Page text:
4.04.10: Employer-Sponsored STD (Short-Term Disability)
In order for short-term disability (STD) wages to be considered reportable compensation, all of the following criteria must be met:
- The payment must be for personal illness or injury as defined by your reporting unit’s short-term disability policy.
- Whether your reporting unit is self-insured for short-term disability or uses a third party, the short-term disability plan must be employer-sponsored to be reported as required with other compensation amounts. Copies of the following documentation prove employer sponsorship:
- The reporting unit’s official policy offering short-term disability to employees.
- Minutes from your reporting unit’s board meeting approving the short-term disability plan or policy.
- A collective bargaining agreement supporting a short-term disability plan.
- Employee benefits statement or booklet created by your reporting unit showing short-term disability plan as a benefit.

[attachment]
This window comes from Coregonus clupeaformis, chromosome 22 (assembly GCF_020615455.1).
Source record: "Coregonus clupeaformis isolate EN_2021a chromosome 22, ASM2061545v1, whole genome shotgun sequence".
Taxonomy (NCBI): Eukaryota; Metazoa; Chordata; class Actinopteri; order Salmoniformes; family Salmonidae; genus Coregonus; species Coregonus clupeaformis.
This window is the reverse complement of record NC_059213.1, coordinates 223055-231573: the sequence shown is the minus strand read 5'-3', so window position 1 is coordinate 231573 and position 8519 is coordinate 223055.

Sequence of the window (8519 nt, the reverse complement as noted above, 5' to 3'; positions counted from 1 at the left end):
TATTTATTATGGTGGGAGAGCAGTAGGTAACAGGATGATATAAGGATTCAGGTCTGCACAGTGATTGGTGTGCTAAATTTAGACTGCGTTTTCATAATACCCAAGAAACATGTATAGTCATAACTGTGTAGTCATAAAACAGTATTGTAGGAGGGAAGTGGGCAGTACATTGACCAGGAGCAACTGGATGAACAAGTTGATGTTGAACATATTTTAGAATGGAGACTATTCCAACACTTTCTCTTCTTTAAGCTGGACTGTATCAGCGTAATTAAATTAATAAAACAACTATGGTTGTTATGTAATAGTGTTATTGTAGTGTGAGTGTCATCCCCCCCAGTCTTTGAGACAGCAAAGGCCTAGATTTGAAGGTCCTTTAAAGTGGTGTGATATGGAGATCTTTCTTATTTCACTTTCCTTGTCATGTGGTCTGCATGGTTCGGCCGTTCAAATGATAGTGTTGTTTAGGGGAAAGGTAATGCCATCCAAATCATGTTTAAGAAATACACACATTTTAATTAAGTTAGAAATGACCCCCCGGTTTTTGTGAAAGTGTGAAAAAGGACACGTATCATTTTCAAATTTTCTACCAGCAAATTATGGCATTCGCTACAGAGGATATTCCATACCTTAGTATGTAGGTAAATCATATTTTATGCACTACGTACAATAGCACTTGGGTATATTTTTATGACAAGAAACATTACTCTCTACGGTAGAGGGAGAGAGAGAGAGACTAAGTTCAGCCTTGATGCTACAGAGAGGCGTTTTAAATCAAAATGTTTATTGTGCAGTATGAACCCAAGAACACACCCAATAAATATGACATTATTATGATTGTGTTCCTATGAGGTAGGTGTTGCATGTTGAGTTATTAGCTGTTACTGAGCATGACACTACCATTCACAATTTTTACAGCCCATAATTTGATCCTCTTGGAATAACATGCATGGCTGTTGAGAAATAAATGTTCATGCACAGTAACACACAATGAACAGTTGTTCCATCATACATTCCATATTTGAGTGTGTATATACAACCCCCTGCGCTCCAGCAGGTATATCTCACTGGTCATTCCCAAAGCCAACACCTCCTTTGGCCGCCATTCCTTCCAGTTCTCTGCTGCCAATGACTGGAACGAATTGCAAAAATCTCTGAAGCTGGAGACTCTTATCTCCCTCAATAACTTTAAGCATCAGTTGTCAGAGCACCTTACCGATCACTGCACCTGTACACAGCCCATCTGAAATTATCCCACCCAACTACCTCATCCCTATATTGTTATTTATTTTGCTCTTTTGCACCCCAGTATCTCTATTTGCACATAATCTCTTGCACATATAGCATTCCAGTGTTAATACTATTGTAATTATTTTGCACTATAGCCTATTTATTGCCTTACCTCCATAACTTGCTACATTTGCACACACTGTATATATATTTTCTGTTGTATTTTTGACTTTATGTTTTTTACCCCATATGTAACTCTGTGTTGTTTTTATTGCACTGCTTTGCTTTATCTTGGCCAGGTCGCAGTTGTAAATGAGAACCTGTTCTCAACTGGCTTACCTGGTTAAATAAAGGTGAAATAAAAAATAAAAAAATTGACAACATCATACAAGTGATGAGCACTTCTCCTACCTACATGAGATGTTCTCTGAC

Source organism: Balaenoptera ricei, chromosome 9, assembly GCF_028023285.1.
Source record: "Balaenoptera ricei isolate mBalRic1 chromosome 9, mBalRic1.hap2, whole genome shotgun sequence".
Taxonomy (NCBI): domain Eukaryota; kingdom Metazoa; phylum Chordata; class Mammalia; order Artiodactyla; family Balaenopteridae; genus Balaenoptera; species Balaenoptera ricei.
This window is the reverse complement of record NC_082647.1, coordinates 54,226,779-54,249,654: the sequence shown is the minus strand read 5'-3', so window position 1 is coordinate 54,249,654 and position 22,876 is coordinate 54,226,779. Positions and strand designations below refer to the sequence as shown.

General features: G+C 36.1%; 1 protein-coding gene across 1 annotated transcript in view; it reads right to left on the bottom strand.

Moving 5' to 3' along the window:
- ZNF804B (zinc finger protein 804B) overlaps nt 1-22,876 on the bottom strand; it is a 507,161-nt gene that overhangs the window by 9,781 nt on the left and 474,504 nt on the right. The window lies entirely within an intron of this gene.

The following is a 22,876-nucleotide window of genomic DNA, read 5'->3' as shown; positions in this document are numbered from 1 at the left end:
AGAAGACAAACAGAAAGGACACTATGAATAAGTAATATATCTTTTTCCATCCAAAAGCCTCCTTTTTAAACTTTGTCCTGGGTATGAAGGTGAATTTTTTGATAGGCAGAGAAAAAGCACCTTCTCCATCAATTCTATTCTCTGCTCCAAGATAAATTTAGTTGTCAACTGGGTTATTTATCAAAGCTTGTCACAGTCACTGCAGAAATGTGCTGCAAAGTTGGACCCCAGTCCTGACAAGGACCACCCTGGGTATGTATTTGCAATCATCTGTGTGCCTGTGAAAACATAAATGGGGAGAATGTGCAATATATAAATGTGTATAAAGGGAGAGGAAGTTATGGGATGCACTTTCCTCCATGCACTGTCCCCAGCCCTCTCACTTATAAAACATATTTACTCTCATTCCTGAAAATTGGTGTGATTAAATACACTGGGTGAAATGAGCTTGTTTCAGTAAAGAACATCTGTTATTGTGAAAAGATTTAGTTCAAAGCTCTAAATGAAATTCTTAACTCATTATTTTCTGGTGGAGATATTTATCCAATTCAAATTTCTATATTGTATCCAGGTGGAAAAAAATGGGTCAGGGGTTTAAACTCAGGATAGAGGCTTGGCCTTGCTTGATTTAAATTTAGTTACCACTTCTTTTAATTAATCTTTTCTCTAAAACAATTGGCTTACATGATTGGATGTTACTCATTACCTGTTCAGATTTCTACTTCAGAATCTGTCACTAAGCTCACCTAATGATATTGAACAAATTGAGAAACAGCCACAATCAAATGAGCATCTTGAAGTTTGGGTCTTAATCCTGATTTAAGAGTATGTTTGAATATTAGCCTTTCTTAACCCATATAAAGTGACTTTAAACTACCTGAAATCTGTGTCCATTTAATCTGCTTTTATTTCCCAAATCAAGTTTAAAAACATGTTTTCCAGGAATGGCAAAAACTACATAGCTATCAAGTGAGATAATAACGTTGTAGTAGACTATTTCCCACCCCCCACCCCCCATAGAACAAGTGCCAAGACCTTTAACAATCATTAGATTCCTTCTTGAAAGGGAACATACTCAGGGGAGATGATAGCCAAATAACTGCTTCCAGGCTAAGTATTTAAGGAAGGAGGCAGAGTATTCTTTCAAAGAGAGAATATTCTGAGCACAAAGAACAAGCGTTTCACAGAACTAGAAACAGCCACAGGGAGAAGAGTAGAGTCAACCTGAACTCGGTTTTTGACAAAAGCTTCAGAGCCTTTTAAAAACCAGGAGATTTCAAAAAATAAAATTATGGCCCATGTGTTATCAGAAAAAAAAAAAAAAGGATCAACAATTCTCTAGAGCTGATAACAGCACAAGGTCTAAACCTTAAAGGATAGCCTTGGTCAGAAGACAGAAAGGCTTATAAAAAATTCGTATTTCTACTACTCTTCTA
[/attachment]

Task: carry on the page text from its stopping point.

- You must withhold the usual payroll taxes and retirement contributions from the short-term disability payment to the employee including member contributions and tax-deferred payment amounts, if applicable.
Short-term disability wages should only be considered when calculating member and employer contributions on the DTL2 record. No part of STD wages are to be used when calculating member and employer contributions for Pension Plus, Pension Plus 2, Defined Contribution, Deferred Compensation, and Personal Healthcare Fund plans. STD wages should not be entered in the Employer Reported Wages field on a DTL4 record.
Please note: reportable and nonreportable “compensation” is defined in MCL 38.1303a and only applies to active MPSERS members. For information on reporting earnings for retirees please see section 9.01: Earnings of Retirees Who Return to Work.
Last updated: 02/01/2018